Will comet 2013 A1 smash into the Martian surface in October 2014?
Comet 2013 A1 (Siding Spring) is set for a close encounter with the Red Planet in late 2014.
The Red Planet is set to get a close encounter of the cometary kind according to estimates of the latest trajectory of comet 2013 A1 (Siding Spring) by NASA’s NEO Program Office, which suggests that the comet will pass within 31,000 miles of the Martian surface in October 2014.
The comet, which is thought to have swung in from the Oort cloud – a spherical cloud of icy planetesimals almost a light year away from the Sun – was first spotted in January of this year by Scottish-Australian astronomer Robert McNaught of the Australian National University, using the Siding Spring Observatory. However, it was subsequently realised that images of comet Siding Spring had been made as far back as October 2012, providing enough data to make an estimate of its trajectory.
Building the dirty snowball’s path from old archives, scientists at the Near-Earth Object Program Office, who are behind the Near-Earth Object Observations program, also called ‘Spaceguard’, realised that the Red Planet, is right in the range of possible paths that the comet could take. However, experts predict that with further and further refinement of the data, an impact into Mars will become less and less likely. Currently there is a one in six hundred chance of the icy body crashing down into Martian soil after its journey, which is thought to have lasted more than a million years.
However, scientists are currently hedging their bets on the comet passing within at least 186,000 miles and possibly closer – to within 31,000 miles – around two and a half times that of the orbit of the outermost martian moon, Deimos. Spaceguard, which uses an arsenal of both ground- and space-based telescopes, tracks and characterises asteroids and comets passing close to Earth, plotting their orbits to determine if they could pose a threat to our planet.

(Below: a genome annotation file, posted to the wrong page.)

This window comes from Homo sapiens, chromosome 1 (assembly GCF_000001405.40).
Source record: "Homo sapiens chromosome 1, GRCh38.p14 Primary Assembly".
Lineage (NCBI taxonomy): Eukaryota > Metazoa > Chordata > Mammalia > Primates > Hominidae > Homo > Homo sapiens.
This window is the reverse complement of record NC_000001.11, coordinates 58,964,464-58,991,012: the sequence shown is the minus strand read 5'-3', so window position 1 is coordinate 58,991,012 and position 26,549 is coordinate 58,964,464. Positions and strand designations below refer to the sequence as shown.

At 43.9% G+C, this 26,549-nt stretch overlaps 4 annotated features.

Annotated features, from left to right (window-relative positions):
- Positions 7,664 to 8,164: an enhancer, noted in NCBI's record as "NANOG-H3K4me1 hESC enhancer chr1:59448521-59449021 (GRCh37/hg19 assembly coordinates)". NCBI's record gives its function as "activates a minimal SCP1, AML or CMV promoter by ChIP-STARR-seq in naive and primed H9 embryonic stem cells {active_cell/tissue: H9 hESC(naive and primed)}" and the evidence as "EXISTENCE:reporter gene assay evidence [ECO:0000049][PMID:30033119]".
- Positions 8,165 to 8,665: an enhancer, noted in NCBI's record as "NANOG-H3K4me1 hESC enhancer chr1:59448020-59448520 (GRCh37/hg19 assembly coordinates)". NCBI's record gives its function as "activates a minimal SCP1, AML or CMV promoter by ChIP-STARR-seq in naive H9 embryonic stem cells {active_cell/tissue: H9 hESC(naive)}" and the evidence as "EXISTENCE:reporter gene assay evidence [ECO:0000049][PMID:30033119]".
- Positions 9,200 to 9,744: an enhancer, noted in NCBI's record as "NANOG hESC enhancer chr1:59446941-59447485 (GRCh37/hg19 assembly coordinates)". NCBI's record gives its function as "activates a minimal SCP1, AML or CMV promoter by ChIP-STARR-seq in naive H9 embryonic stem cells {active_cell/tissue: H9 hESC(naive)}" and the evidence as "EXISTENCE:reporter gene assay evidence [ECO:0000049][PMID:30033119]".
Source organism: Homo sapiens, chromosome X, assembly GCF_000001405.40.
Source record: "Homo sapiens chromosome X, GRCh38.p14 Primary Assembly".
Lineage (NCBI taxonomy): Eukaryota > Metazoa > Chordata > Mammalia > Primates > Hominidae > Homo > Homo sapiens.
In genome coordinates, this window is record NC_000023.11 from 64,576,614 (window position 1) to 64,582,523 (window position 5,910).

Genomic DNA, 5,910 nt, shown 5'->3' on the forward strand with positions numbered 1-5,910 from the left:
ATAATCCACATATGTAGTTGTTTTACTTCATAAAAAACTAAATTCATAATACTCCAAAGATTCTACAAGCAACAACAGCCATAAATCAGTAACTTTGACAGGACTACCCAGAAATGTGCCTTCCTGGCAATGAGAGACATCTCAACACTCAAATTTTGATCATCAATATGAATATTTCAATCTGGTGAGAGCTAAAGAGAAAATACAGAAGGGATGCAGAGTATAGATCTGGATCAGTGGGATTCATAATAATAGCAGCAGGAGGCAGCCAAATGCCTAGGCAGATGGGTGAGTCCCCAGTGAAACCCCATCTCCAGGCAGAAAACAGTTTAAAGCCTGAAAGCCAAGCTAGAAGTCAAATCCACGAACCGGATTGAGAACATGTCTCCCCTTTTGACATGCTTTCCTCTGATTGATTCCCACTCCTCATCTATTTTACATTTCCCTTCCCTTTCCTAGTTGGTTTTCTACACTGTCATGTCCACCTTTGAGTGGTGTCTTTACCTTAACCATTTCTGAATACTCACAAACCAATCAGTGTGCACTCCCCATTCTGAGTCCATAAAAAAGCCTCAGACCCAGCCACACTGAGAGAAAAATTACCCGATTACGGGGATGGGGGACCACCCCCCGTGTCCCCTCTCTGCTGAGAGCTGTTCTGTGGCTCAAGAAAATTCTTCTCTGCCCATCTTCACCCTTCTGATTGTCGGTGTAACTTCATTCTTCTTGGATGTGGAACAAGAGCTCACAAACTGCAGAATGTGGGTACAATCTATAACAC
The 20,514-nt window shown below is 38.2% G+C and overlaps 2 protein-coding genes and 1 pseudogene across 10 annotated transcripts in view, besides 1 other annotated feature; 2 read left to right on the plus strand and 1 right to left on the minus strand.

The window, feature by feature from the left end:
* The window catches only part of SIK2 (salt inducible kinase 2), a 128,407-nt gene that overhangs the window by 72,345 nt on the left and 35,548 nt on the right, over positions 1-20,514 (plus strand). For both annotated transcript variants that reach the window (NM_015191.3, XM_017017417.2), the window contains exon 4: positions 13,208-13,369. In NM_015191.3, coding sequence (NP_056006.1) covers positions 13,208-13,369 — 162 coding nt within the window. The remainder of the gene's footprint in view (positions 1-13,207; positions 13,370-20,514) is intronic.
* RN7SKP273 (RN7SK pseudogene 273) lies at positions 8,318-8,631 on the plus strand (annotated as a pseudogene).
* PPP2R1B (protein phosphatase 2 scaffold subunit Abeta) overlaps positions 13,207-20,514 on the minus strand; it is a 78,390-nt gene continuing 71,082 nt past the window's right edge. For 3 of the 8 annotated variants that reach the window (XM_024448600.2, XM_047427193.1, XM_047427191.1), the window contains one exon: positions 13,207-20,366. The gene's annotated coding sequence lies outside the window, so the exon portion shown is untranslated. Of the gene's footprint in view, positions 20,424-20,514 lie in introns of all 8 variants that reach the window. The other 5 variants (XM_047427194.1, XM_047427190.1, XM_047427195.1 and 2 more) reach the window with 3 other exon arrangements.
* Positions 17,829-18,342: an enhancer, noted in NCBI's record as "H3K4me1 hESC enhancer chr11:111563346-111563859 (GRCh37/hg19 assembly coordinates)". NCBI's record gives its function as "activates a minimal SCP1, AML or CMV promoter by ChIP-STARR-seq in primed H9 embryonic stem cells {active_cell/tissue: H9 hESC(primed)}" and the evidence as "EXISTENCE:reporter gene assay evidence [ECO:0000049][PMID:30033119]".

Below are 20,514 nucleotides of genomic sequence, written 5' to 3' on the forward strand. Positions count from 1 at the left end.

Unfortunately Earth’s comet watchers could be disappointed as the short-period comet will only be putting on a spectacular show for Mars. Hitting a total visual magnitude of zero or brighter in the Martian skies, which is equivalent to the fifth brightest star in the night sky – Vega in the constellation of Lyra or Saturn at its maximum – us Earthlings will find it more difficult to be able to see the comet.
In order to catch comet 2013 A1 at its closest approach towards the end of next year, observers are not only going to need to be in the southern hemisphere, but they will also need binoculars or a small telescope as this distant traveller is only expected to reach a dim magnitude of 8 – the same brightness as the 8th planet from the Sun, Neptune, at its best.
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Images courtesy of NASA/Chris Smith (top) and NASA/JPL-Caltech (bottom)